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Scientific Investigations Report 2011–5174

Prepared in cooperation with the U.S. Fish and Wildlife Service

Vegetation of Lacassine National Wildlife Refuge, Louisiana: Recent Plant Communities with Comparison to a Three-Decade-Old Survey

By Rebecca J. Howard, Thomas C. Michot, and Larry Allain

Thumbnail of and link to report PDF (1.0 MB)Abstract

Shifts in plant community composition and structure can affect the quality of habitat for wildlife species. Lacassine National Wildlife Refuge in southwestern Louisiana was established in 1937 with a primary goal of providing habitat for wintering waterfowl species. A large freshwater impoundment constructed on the refuge to improve waterfowl habitat value was completed in 1943. About 10 years after construction was completed, staff at the refuge became concerned that emergent vegetation cover was increasing in the impoundment over time while open water areas, which are critical as foraging and resting areas for waterfowl, were decreasing. To document vegetation change over time, we collected information on plant community species composition for comparison to similar data collected in 1973. A total of 84 sampling plots was established in 2006 within the impoundment to coincide as closely as possible to plots sampled in the earlier study. Plant species composition and cover were recorded at each plot in the summers of 2006 and 2007.

Change between sampling events separated by more than three decades was determined by comparing the frequency of occurrence of 20 species identified in 1973 to their frequency in 2006 and 2007. Interannual variation was determined by comparing plot data between 2006 and 2007. In plots dominated by emergent vegetation, it was found that Bacopa caroliniana, Eleocharis equisetoides, Leersia hexandra, Panicum hemitomon, and Sagittaria lancifolia were significantly less frequent in 2006 and 2007 than in 1973. The frequency of Brasenia schreberi, Cabomba caroliniana, Nitella gracilis, and Nymphoides aquatica was significantly lower in 2006 and 2007 than in 1973 in plots dominated by floating-leaved plants, submersed plants, or open water.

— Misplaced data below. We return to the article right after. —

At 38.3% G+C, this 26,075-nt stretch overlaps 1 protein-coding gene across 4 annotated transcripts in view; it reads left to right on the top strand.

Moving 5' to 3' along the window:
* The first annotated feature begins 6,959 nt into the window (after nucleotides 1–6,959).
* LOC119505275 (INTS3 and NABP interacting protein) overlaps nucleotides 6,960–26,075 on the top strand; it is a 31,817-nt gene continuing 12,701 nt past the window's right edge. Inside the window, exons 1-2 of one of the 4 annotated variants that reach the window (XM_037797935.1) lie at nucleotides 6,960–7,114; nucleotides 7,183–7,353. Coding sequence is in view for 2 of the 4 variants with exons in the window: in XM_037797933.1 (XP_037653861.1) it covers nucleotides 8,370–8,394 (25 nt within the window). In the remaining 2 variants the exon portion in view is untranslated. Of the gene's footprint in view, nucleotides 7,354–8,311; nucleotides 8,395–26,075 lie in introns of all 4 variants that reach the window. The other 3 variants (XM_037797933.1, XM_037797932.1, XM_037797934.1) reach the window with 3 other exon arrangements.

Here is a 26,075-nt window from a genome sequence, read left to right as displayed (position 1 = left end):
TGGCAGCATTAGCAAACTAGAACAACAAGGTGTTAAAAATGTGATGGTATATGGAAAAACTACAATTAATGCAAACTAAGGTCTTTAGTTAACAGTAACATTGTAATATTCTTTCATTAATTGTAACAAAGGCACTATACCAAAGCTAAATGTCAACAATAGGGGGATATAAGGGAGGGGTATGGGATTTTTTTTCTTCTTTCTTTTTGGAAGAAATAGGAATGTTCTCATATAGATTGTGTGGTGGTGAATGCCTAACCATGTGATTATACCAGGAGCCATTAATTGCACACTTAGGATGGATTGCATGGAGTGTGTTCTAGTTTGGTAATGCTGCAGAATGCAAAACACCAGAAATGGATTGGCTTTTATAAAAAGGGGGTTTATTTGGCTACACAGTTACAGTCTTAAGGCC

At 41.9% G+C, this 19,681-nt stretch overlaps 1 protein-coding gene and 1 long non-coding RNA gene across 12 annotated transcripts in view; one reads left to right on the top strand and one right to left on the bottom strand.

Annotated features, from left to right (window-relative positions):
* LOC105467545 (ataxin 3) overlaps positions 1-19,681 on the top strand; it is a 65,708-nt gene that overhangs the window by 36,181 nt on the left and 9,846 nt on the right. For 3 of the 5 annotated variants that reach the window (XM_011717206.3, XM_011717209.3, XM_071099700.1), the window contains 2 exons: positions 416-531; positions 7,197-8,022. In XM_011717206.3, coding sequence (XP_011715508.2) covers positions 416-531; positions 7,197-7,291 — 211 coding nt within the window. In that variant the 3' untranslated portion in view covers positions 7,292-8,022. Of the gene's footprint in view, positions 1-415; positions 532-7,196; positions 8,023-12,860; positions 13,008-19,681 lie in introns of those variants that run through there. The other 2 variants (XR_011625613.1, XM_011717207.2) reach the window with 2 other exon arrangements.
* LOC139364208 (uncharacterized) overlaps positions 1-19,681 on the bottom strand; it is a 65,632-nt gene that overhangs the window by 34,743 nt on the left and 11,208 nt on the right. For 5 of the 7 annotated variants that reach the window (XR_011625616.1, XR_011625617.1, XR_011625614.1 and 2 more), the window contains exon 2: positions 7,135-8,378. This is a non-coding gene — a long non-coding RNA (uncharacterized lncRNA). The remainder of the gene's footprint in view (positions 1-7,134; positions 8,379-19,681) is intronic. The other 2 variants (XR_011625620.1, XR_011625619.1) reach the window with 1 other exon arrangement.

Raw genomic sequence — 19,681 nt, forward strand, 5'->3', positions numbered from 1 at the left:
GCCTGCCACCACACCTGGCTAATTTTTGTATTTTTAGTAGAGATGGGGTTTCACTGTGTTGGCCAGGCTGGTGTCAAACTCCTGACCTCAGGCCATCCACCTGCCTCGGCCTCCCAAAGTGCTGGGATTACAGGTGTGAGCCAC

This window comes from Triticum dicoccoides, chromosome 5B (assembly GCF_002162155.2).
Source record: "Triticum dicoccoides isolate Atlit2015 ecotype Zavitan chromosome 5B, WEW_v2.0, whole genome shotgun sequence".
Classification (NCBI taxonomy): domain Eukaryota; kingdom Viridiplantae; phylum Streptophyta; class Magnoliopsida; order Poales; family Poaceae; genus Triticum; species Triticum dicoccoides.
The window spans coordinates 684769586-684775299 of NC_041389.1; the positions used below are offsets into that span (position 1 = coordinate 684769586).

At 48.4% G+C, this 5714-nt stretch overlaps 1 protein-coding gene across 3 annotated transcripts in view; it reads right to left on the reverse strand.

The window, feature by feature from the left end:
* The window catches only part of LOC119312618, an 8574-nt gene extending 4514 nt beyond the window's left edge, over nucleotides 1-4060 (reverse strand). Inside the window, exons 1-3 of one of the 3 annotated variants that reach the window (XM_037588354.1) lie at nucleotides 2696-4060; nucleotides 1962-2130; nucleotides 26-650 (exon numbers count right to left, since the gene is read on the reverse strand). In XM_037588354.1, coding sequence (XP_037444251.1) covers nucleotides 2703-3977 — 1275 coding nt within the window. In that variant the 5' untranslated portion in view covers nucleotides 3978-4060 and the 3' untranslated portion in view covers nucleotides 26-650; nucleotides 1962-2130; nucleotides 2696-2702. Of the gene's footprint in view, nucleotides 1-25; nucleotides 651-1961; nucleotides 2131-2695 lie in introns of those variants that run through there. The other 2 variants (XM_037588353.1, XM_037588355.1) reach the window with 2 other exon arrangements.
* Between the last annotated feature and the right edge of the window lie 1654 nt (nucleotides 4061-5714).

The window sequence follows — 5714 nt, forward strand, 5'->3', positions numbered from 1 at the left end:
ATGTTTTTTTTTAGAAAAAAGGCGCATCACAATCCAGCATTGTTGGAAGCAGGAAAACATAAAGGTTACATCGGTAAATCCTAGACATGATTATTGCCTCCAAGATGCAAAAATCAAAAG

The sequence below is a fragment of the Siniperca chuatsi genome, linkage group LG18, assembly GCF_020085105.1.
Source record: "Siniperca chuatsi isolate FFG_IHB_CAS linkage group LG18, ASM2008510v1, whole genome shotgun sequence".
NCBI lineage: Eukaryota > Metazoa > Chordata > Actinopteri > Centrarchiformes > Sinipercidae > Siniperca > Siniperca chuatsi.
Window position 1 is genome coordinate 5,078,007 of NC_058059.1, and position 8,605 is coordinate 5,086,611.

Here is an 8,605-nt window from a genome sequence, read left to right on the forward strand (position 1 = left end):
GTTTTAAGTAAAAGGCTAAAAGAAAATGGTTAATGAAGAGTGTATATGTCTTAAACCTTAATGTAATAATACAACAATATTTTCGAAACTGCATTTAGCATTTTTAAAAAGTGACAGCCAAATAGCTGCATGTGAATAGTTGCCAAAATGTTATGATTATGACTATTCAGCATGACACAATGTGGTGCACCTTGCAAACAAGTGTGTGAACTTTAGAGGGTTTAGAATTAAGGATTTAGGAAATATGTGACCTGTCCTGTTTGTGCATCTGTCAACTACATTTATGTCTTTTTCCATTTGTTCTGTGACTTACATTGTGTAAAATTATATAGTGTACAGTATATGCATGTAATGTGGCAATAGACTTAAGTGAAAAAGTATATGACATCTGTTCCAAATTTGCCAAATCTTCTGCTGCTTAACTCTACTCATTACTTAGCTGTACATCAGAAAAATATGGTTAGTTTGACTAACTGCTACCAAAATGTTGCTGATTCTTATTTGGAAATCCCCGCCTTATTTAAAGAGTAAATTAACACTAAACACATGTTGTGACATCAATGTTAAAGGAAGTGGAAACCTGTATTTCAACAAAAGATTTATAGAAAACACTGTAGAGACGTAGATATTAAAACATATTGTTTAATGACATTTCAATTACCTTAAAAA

In 2007, Hydrocotyle sp. and Sacciolepis striata were more frequent than in 1973 in emergent vegetation plots, and Utricularia sp. was more frequent in submersed or open-water plots. We documented interannual variation by an increase in species richness, the Shannon diversity index, and evenness of species distribution within plots in 2007 compared to 2006. The total cover by species did not differ between years, but the frequency of seven species was greater in 2007 compared to 2006 while the frequency of unvegetated surface was lower. Results indicated that the occurrence of some species varied between both 2006 and 2007 and 1973, but the lack of complete data from the 1973 study limits confidence in this conclusion. The interannual variation documented between 2006 and 2007 may be due to several factors, including a response to weather conditions or to recovery from the impacts of Hurricane Rita, which impacted Lacassine National Wildlife Refuge in the fall of 2005 and likely raised salinity levels in the impoundment. More information is needed to determine if the interannual variation identified in the plant communities of Lacassine National Wildlife Refuge between 2006 and 2007 was unusual or represents normal variation.

First posted October 11, 2011

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Suggested citation:

Howard, R.J., Michot, T.C., and Allain, Larry, 2011, Vegetation of Lacassine National Wildlife Refuge, Louisiana—Recent plant communities with comparison to a three-decade-old survey: U.S. Geological Survey Scientific Investigations Report 2011–5174, 16 p.



Contents

Acknowledgments

Abstract

Introduction

Methods

Results

Discussion

Summary

References Cited

Appendix 1

Appendix 2


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